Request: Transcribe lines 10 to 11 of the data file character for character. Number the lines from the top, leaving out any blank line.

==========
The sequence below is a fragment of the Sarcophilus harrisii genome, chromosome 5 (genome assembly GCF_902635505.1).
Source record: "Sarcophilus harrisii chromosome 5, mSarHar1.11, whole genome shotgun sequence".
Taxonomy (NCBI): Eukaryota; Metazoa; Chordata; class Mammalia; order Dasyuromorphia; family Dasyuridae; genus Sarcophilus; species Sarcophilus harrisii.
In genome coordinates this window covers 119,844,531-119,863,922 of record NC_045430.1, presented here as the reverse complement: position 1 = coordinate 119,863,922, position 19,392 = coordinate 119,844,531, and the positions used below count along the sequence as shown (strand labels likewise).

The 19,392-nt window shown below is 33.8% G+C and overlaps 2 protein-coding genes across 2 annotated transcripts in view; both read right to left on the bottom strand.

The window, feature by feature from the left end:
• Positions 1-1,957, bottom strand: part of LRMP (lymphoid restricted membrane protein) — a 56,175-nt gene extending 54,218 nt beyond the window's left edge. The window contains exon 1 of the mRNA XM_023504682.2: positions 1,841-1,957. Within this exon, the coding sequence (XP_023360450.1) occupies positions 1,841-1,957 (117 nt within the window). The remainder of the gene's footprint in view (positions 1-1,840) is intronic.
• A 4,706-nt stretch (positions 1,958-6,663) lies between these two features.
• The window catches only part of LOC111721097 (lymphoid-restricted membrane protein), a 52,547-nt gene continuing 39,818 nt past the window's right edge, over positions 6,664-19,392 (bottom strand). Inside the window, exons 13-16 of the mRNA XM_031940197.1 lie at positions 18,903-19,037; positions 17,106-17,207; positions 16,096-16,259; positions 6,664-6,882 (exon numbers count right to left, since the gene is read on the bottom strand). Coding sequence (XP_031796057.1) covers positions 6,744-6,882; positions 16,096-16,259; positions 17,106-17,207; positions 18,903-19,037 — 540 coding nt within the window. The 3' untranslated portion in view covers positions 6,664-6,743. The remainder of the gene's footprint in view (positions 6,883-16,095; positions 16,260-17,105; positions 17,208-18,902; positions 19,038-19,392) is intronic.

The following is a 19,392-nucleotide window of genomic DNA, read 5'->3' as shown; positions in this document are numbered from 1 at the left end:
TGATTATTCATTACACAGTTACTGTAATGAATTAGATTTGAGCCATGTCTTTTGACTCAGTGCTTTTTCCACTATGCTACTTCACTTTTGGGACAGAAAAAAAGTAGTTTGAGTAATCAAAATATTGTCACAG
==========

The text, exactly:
The following is a 19,392-nucleotide window of genomic DNA, read 5'->3' as shown; positions in this document are numbered from 1 at the left end:
TGATTATTCATTACACAGTTACTGTAATGAATTAGATTTGAGCCATGTCTTTTGACTCAGTGCTTTTTCCACTATGCTACTTCACTTTTGGGACAGAAAAAAAGTAGTTTGAGTAATCAAAATATTGTCACAG